The accreditor also ignored several conflicts of interest in reviewing City College and failed to follow its own rules in applying the sanction, the faculty union charged.
The California Federation of Teachers and San Francisco’s city attorney have filed separate lawsuits asking judges to issue an injunction that would preserve the college’s accreditation.
In an effort to turn the tables, the faculty union is also appealing to the National Advisory Committee on Institutional Quality and Integrity—an 18-member advisory panel that recommends to the U.S. secretary of education whether to recognize an accreditor for purposes of serving as a gatekeeper for federal financial aid. The advisory committee is the panel that faculty and union representatives are scheduled to address on Thursday.
Although the Education Department has identified more than a dozen areas where the accreditor is out of compliance with federal rules, the department has largely dismissed the faculty union’s complaints, with three minor exceptions. The department’s recommendation to the advisory committee is for the commission to retain its recognition and be given a year to remedy the problems.
The advisory committee is likely to accept the department’s recommendations.
The College System’s View
The federal response to the union’s complaint is evidence that the Education Department is still «extremely supportive» of the accreditor, said Brice W. Harris, chancellor of the California Community College System.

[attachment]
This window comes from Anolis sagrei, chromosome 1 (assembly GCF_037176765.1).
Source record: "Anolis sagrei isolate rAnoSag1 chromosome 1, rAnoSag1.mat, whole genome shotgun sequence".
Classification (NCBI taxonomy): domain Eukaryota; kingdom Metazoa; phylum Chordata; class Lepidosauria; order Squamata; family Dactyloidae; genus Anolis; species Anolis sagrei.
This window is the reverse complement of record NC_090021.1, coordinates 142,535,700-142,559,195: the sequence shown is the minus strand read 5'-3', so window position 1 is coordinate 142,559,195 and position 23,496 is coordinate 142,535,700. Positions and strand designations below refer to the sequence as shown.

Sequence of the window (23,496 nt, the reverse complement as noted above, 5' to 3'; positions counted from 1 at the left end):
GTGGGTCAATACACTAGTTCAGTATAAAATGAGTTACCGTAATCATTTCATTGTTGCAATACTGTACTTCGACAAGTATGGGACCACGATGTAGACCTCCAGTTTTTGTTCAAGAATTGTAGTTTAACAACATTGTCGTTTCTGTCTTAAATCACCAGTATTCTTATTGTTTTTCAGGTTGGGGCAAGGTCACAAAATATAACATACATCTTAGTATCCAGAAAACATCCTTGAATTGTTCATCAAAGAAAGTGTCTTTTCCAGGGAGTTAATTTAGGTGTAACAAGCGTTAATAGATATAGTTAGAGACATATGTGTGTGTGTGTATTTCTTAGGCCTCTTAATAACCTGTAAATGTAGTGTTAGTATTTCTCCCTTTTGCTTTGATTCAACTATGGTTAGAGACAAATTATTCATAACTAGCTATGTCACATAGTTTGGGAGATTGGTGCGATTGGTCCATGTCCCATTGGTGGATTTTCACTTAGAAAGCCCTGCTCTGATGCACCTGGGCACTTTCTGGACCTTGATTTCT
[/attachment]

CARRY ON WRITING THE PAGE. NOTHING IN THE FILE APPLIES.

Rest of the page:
The system has undertaken a huge plan, with more than 350 items, to try to help the college meet the accreditor’s standards.
The union’s actions are not necessarily contrary to the system’s efforts, Mr. Harris said, but they «add some confusion.»
«The college is the students and the employees,» he said. «Organized labor does not constitute the college.»
If there is faculty discontent with accreditation, Mr. Harris said, it is largely because of the increasing role and requirements of the federal government in the process.
«Regional accreditation is still the most effective method for improving our colleges across the country,» he said.
Barbara A. Beno, president of the Accrediting Commission, said that the union’s stance did not reflect the view of many individual faculty members who are involved in carrying out the chancellor’s plan to comply with the accreditation standards.
In addition, faculty members across the commission’s region continue to serve on accreditation teams and participate in the commission’s efforts to improve its standards, Ms. Beno said.
«Everybody wants to get back into good standing,» said Craig P. Smith, director of the American Federation of Teachers’ higher-education division. «The people who are doing the lion’s share of the work to bring the institution back into compliance are our members as well,» he said.
But they also aren’t letting up on their opposition to the accreditor, he said, because the system itself operates on the accreditor’s terms and doesn’t allow for more give and take. «We have kind of said all along that it’s unfortunate that the accreditation system is structured in a way that requires litigation or a combative hearing.»